Matthew Cohen, MSW

Matthew Cohen, MSW

Social Justice Solutions | Staff Writer
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Yoga Everyday – A Reflection

It is rather hard to obtain perspective when you are moving to often and too fast. That’s how I feel, like a missile that was fired 3 years ago. I look back on the time and I wonder how I am left standing. In this time I have helped plan a wedding and married my wonderful wife. I have worked full-time, pursued my M.S.W full-time, worked two internships,  co-founded SJS and maintained some semblance of a daily Buddhist practice.

Lately I have been a bit tired. It feels like the time has caught up with me, and I wonder how I ever got so busy for someone who is so naturally lazy. As I sit home between work and school, I sat down to do what I always do between work and school, a daily yoga practice. This is something I naturally made a part of my schedule. Today was a particularly tired day, but yoga never feels like something that takes from me. I did my first posture and stopped; i knew had to write this.

I felt better immediately after the posture, all the stress of my day melted away. This is probably not a first, but today struck a chord with me more then usual. Yoga gives, it gives immediately.  It is not the sort of thing that takes time or practice, on your first day of your first hour, it gives.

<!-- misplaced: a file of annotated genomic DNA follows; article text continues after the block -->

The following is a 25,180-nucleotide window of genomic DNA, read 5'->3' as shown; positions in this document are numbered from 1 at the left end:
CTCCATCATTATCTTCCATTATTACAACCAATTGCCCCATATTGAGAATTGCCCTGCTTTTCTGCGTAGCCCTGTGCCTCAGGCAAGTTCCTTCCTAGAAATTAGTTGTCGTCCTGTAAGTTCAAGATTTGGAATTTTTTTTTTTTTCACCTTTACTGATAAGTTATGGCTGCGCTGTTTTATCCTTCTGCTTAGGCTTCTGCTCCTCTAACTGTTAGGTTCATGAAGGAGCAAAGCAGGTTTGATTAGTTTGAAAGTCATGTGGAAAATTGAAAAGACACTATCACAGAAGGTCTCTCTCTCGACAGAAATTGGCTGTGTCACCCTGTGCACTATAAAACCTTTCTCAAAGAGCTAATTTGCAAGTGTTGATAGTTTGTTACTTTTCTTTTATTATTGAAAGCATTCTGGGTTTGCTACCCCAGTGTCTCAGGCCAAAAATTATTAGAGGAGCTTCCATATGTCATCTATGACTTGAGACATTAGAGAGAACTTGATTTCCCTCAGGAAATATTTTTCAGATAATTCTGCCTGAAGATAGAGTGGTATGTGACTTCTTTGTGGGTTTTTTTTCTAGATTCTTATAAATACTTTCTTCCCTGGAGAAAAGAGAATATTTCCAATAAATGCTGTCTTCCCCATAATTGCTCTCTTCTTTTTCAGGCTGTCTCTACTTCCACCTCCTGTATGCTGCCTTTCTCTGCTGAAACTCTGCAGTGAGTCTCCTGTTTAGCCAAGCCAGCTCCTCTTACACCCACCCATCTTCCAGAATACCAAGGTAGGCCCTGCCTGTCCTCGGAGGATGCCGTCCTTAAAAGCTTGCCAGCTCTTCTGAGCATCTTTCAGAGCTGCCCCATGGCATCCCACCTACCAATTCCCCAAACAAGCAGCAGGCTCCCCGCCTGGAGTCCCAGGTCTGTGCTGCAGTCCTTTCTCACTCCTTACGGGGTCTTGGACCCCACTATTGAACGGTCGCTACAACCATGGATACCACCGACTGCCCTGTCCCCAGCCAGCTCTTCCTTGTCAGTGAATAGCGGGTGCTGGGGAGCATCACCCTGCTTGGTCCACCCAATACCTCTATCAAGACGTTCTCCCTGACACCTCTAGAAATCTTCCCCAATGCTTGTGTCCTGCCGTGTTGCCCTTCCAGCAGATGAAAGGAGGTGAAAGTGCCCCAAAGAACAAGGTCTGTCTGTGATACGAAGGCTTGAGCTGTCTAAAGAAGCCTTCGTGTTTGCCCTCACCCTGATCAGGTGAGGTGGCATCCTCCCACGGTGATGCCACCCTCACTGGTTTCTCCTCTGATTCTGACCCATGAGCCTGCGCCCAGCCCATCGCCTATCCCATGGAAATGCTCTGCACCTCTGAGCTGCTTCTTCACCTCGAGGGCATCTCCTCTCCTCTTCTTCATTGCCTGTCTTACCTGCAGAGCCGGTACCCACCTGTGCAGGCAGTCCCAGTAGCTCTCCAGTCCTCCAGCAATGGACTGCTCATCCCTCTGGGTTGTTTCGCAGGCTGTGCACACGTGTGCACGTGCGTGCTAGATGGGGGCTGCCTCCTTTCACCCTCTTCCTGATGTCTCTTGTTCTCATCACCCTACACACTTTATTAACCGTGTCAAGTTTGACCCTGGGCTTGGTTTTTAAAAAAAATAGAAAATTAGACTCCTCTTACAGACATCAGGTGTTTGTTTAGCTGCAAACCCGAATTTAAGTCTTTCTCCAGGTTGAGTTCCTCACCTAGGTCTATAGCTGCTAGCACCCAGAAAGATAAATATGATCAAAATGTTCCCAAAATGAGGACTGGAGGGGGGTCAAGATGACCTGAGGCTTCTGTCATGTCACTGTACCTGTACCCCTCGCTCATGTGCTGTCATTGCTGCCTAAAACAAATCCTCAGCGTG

Yoga is a part of my day, as necessary as eating or sleeping. Apparently  the body recognizes that because it is almost as if it craves the postures, stretching and release. I cannot pinpoint the moment that it become necessary, a missile does not look back it plows forward, but it must have been sometime ago.

I am not 100% sure what I am trying to share here. This is not evidenced based practice, and I have used no scientific methods, I just felt the need to share it. I am not the only one who is biting off more then he can chew, it seems everyone is overworked, tired and wanting. I thought that my naked thoughts might inspire someone else. Take from it what you will.

I am reminded of reading the auto-biographies of Ghandi, and Nelson Mandella. Of all the things I can remember, their insistence on daily exercise particularly struck me. I think I even recall one of them saying how it become a necessary and natural part of their lives. I also believe both men did so in moderation, perhaps 30 minutes in the morning each day, but I will leave it to someone else to fact check. Still it stood out to me, that the most intellectual of men were insistent on such a thing. I can only give my eternal thanks to both of them for teaching this lesson, it is large part due to those words that I sit here closer to completion then exhaustion.


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